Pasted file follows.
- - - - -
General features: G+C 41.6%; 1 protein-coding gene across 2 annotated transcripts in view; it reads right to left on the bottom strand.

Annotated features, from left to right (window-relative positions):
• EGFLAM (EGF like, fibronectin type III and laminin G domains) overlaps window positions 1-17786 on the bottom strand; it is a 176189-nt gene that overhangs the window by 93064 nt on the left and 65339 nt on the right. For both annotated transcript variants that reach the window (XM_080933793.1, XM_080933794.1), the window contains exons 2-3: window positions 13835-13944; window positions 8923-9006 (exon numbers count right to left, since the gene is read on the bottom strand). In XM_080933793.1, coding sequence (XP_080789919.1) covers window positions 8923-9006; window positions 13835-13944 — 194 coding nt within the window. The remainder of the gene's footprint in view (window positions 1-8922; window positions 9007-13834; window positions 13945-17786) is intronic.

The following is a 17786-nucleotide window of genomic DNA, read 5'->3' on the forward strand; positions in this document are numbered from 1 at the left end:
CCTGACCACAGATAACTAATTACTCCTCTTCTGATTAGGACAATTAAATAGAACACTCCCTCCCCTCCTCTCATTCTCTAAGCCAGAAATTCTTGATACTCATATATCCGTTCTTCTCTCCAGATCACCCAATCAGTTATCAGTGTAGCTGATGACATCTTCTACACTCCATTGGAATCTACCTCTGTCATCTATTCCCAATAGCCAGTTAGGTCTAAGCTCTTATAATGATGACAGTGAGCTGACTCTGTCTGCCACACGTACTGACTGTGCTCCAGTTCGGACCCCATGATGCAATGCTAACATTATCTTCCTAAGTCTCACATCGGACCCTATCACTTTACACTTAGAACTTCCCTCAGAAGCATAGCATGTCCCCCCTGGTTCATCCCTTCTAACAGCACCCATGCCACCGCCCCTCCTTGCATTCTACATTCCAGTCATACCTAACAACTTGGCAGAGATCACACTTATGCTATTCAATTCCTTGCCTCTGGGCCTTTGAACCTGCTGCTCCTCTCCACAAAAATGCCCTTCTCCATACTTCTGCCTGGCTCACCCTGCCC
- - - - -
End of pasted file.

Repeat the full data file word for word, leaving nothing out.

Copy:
General features: G+C 41.6%; 1 protein-coding gene across 2 annotated transcripts in view; it reads right to left on the bottom strand.

Annotated features, from left to right (window-relative positions):
• EGFLAM (EGF like, fibronectin type III and laminin G domains) overlaps window positions 1-17786 on the bottom strand; it is a 176189-nt gene that overhangs the window by 93064 nt on the left and 65339 nt on the right. For both annotated transcript variants that reach the window (XM_080933793.1, XM_080933794.1), the window contains exons 2-3: window positions 13835-13944; window positions 8923-9006 (exon numbers count right to left, since the gene is read on the bottom strand). In XM_080933793.1, coding sequence (XP_080789919.1) covers window positions 8923-9006; window positions 13835-13944 — 194 coding nt within the window. The remainder of the gene's footprint in view (window positions 1-8922; window positions 9007-13834; window positions 13945-17786) is intronic.

The following is a 17786-nucleotide window of genomic DNA, read 5'->3' on the forward strand; positions in this document are numbered from 1 at the left end:
CCTGACCACAGATAACTAATTACTCCTCTTCTGATTAGGACAATTAAATAGAACACTCCCTCCCCTCCTCTCATTCTCTAAGCCAGAAATTCTTGATACTCATATATCCGTTCTTCTCTCCAGATCACCCAATCAGTTATCAGTGTAGCTGATGACATCTTCTACACTCCATTGGAATCTACCTCTGTCATCTATTCCCAATAGCCAGTTAGGTCTAAGCTCTTATAATGATGACAGTGAGCTGACTCTGTCTGCCACACGTACTGACTGTGCTCCAGTTCGGACCCCATGATGCAATGCTAACATTATCTTCCTAAGTCTCACATCGGACCCTATCACTTTACACTTAGAACTTCCCTCAGAAGCATAGCATGTCCCCCCTGGTTCATCCCTTCTAACAGCACCCATGCCACCGCCCCTCCTTGCATTCTACATTCCAGTCATACCTAACAACTTGGCAGAGATCACACTTATGCTATTCAATTCCTTGCCTCTGGGCCTTTGAACCTGCTGCTCCTCTCCACAAAAATGCCCTTCTCCATACTTCTGCCTGGCTCACCCTGCCC